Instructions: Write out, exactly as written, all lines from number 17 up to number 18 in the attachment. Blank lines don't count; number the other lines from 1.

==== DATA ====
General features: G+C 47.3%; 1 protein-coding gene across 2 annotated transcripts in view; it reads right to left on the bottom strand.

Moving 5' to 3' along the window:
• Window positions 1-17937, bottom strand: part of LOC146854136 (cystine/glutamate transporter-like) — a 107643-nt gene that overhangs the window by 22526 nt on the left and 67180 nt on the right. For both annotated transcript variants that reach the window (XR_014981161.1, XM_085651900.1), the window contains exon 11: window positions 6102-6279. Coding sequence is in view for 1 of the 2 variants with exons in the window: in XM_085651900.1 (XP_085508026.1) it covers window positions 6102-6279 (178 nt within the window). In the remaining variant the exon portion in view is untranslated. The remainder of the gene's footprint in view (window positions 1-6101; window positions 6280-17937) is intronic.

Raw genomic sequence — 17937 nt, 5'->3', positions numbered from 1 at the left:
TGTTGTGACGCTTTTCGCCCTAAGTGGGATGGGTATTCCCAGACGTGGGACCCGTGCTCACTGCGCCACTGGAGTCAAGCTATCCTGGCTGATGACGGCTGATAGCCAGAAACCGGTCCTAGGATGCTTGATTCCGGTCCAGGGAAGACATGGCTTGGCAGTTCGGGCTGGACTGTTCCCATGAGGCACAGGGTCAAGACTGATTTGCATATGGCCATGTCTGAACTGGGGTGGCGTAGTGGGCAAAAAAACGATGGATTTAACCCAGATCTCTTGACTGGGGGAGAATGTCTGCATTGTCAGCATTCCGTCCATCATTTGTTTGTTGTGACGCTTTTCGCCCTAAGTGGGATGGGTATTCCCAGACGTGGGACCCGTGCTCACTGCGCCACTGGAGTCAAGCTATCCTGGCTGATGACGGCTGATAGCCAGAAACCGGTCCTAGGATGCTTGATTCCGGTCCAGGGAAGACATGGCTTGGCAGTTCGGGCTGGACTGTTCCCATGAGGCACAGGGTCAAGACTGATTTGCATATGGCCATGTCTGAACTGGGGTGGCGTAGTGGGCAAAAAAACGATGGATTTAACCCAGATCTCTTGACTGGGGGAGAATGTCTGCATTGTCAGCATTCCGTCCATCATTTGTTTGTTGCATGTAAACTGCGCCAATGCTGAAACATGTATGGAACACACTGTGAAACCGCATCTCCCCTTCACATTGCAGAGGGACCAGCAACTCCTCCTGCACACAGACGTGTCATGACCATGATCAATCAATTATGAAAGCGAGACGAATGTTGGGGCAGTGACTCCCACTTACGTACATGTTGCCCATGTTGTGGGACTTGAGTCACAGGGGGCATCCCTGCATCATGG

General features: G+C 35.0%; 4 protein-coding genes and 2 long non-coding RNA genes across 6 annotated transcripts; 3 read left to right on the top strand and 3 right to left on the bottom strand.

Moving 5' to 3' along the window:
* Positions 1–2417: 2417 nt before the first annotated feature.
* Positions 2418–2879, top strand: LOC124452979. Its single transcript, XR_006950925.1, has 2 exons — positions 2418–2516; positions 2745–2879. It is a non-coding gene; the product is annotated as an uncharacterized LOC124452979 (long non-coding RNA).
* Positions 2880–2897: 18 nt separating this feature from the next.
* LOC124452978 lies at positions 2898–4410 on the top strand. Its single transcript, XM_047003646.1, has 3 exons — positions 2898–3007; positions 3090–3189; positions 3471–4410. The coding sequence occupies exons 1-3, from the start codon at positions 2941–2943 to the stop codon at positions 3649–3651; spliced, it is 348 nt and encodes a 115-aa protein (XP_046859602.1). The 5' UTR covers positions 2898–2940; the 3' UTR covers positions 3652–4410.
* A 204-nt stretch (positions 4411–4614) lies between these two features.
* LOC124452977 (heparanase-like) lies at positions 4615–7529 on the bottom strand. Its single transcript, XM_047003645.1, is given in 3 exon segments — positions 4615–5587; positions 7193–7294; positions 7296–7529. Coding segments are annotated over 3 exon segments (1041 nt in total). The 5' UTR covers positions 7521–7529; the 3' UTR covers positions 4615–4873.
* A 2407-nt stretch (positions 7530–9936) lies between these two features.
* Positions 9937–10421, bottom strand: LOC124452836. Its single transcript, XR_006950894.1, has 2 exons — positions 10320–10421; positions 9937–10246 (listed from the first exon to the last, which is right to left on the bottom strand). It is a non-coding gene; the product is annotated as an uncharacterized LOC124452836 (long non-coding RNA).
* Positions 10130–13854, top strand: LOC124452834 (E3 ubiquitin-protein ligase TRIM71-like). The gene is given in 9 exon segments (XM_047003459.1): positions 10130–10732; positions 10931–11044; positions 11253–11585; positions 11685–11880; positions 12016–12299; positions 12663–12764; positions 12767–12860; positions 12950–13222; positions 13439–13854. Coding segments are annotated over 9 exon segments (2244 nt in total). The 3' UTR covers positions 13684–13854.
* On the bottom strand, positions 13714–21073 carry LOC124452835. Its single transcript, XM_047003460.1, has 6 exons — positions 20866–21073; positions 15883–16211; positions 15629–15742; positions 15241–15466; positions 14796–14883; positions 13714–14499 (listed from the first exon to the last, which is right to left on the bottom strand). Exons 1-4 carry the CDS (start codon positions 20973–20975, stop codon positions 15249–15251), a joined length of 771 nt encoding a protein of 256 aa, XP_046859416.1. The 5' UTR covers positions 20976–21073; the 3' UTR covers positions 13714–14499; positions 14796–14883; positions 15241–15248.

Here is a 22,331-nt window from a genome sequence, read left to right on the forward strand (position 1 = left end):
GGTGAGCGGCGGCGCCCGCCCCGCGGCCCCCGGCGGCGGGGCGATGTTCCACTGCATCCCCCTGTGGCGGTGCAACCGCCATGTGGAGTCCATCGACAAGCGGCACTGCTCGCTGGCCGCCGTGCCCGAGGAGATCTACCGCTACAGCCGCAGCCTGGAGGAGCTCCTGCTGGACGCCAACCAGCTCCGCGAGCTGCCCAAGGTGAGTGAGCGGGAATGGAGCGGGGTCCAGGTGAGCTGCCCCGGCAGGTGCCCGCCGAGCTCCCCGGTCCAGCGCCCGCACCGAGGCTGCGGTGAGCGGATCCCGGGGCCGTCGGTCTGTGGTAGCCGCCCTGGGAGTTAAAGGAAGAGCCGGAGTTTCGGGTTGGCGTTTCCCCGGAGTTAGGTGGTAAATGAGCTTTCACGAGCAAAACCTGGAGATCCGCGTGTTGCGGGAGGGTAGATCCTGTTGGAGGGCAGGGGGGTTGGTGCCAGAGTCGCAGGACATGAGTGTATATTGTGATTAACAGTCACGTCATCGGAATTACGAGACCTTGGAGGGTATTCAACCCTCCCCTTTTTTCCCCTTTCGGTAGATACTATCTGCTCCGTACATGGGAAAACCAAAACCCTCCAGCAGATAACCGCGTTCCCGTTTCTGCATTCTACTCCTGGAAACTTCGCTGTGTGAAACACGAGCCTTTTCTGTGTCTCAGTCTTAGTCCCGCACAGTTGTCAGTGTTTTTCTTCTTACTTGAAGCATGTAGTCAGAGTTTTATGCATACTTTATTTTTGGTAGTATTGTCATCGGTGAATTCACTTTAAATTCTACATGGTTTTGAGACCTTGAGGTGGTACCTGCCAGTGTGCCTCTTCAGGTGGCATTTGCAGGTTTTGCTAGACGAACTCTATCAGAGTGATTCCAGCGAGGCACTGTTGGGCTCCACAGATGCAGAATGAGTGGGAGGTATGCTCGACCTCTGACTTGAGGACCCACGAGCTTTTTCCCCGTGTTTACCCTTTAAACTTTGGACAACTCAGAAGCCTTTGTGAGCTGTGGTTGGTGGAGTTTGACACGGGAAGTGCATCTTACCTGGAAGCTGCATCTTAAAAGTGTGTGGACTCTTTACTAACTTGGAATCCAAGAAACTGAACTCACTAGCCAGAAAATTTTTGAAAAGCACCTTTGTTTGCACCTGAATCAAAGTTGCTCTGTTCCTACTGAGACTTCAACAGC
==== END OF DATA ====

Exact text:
* On the bottom strand, positions 13714–21073 carry LOC124452835. Its single transcript, XM_047003460.1, has 6 exons — positions 20866–21073; positions 15883–16211; positions 15629–15742; positions 15241–15466; positions 14796–14883; positions 13714–14499 (listed from the first exon to the last, which is right to left on the bottom strand). Exons 1-4 carry the CDS (start codon positions 20973–20975, stop codon positions 15249–15251), a joined length of 771 nt encoding a protein of 256 aa, XP_046859416.1. The 5' UTR covers positions 20976–21073; the 3' UTR covers positions 13714–14499; positions 14796–14883; positions 15241–15248.

Here is a 22,331-nt window from a genome sequence, read left to right on the forward strand (position 1 = left end):